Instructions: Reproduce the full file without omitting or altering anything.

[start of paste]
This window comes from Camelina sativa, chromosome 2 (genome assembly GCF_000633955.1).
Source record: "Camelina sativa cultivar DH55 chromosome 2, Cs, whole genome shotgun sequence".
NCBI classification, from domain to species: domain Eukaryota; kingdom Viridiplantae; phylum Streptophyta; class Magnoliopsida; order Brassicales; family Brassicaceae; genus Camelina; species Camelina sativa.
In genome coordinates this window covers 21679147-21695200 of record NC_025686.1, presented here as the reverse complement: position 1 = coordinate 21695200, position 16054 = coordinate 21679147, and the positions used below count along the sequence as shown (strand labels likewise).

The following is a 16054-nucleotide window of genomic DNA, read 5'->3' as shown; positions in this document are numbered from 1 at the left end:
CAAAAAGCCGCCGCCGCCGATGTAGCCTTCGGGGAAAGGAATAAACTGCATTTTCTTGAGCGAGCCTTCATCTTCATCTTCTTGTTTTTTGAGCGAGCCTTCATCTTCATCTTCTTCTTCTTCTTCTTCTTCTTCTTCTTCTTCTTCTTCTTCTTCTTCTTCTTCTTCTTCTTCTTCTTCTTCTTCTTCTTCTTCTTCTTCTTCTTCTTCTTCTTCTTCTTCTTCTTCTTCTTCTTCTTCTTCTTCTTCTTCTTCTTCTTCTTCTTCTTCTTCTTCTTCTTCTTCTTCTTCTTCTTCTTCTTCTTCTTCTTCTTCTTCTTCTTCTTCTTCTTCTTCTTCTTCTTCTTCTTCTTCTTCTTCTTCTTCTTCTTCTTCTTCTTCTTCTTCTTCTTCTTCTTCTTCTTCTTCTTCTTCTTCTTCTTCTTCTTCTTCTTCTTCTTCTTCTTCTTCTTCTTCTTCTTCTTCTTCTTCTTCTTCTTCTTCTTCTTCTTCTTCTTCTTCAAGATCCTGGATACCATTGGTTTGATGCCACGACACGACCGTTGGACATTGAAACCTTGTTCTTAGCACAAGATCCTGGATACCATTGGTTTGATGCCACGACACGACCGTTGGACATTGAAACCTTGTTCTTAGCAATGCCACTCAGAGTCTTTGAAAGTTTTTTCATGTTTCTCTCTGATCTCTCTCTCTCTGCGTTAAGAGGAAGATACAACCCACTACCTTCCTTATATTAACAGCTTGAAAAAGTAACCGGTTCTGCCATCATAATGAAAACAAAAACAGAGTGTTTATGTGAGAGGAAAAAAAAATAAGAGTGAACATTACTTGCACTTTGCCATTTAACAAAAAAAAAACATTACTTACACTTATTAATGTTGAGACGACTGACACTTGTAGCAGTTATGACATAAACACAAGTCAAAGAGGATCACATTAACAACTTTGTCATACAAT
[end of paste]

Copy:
This window comes from Camelina sativa, chromosome 2 (genome assembly GCF_000633955.1).
Source record: "Camelina sativa cultivar DH55 chromosome 2, Cs, whole genome shotgun sequence".
NCBI classification, from domain to species: domain Eukaryota; kingdom Viridiplantae; phylum Streptophyta; class Magnoliopsida; order Brassicales; family Brassicaceae; genus Camelina; species Camelina sativa.
In genome coordinates this window covers 21679147-21695200 of record NC_025686.1, presented here as the reverse complement: position 1 = coordinate 21695200, position 16054 = coordinate 21679147, and the positions used below count along the sequence as shown (strand labels likewise).

The following is a 16054-nucleotide window of genomic DNA, read 5'->3' as shown; positions in this document are numbered from 1 at the left end:
CAAAAAGCCGCCGCCGCCGATGTAGCCTTCGGGGAAAGGAATAAACTGCATTTTCTTGAGCGAGCCTTCATCTTCATCTTCTTGTTTTTTGAGCGAGCCTTCATCTTCATCTTCTTCTTCTTCTTCTTCTTCTTCTTCTTCTTCTTCTTCTTCTTCTTCTTCTTCTTCTTCTTCTTCTTCTTCTTCTTCTTCTTCTTCTTCTTCTTCTTCTTCTTCTTCTTCTTCTTCTTCTTCTTCTTCTTCTTCTTCTTCTTCTTCTTCTTCTTCTTCTTCTTCTTCTTCTTCTTCTTCTTCTTCTTCTTCTTCTTCTTCTTCTTCTTCTTCTTCTTCTTCTTCTTCTTCTTCTTCTTCTTCTTCTTCTTCTTCTTCTTCTTCTTCTTCTTCTTCTTCTTCTTCTTCTTCTTCTTCTTCTTCTTCTTCTTCTTCTTCTTCTTCTTCTTCTTCTTCTTCTTCTTCTTCTTCTTCTTCTTCTTCTTCTTCTTCTTCTTCTTCTTCTTCTTCAAGATCCTGGATACCATTGGTTTGATGCCACGACACGACCGTTGGACATTGAAACCTTGTTCTTAGCACAAGATCCTGGATACCATTGGTTTGATGCCACGACACGACCGTTGGACATTGAAACCTTGTTCTTAGCAATGCCACTCAGAGTCTTTGAAAGTTTTTTCATGTTTCTCTCTGATCTCTCTCTCTCTGCGTTAAGAGGAAGATACAACCCACTACCTTCCTTATATTAACAGCTTGAAAAAGTAACCGGTTCTGCCATCATAATGAAAACAAAAACAGAGTGTTTATGTGAGAGGAAAAAAAAATAAGAGTGAACATTACTTGCACTTTGCCATTTAACAAAAAAAAAACATTACTTACACTTATTAATGTTGAGACGACTGACACTTGTAGCAGTTATGACATAAACACAAGTCAAAGAGGATCACATTAACAACTTTGTCATACAAT